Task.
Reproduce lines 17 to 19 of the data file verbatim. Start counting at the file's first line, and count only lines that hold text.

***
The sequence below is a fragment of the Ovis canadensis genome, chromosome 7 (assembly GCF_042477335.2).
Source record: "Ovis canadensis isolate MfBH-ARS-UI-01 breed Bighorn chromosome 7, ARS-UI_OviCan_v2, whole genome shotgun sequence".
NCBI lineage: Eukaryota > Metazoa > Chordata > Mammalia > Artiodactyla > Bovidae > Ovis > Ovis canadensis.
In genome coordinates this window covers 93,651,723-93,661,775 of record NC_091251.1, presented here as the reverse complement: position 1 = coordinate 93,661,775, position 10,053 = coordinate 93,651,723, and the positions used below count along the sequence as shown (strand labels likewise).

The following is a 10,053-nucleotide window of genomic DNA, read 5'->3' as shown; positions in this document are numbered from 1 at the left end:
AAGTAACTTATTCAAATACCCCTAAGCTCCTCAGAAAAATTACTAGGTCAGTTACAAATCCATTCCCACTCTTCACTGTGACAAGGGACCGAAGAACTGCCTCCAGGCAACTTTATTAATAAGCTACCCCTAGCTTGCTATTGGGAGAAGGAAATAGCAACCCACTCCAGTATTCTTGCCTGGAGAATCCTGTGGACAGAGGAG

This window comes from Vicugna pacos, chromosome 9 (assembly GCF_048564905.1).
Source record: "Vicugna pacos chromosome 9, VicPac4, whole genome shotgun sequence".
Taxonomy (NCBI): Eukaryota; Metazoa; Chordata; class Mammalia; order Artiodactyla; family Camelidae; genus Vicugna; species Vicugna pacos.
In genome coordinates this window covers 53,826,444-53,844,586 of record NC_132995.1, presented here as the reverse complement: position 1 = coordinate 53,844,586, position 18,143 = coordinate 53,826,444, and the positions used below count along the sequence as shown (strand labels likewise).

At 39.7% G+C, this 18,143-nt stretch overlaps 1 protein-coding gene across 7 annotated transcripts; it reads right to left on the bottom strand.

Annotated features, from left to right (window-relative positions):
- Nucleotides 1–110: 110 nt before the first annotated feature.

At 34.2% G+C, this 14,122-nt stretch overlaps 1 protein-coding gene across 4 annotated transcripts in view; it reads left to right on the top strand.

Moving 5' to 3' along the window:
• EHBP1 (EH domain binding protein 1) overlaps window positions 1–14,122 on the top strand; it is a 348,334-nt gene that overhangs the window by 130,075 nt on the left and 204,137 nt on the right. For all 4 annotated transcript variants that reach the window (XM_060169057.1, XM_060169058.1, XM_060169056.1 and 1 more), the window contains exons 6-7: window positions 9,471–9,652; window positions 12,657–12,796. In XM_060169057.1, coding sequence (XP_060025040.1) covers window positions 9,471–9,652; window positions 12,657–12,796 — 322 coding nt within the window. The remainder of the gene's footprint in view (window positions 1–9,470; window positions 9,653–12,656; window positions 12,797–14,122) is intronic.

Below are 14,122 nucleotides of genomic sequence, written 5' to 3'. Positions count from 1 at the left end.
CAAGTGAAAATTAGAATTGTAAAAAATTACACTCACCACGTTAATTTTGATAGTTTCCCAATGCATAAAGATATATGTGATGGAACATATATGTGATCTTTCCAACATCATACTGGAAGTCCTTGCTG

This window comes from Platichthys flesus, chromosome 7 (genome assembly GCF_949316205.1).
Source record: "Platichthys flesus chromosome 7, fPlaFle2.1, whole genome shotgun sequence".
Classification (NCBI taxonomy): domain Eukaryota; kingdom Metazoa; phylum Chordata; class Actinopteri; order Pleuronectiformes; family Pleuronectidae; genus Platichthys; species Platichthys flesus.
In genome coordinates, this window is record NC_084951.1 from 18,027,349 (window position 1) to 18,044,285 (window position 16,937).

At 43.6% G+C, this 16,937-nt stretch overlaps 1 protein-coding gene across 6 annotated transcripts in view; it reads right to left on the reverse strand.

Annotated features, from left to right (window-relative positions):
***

Below are 14,122 nucleotides of genomic sequence, written 5' to 3'. Positions count from 1 at the left end.
CAAGTGAAAATTAGAATTGTAAAAAATTACACTCACCACGTTAATTTTGATAGTTTCCCAATGCATAAAGATATATGTGATGGAACATATATGTGATCTTTCCAACATCATACTGGAAGTCCTTGCTG

This window comes from Platichthys flesus, chromosome 7 (genome assembly GCF_949316205.1).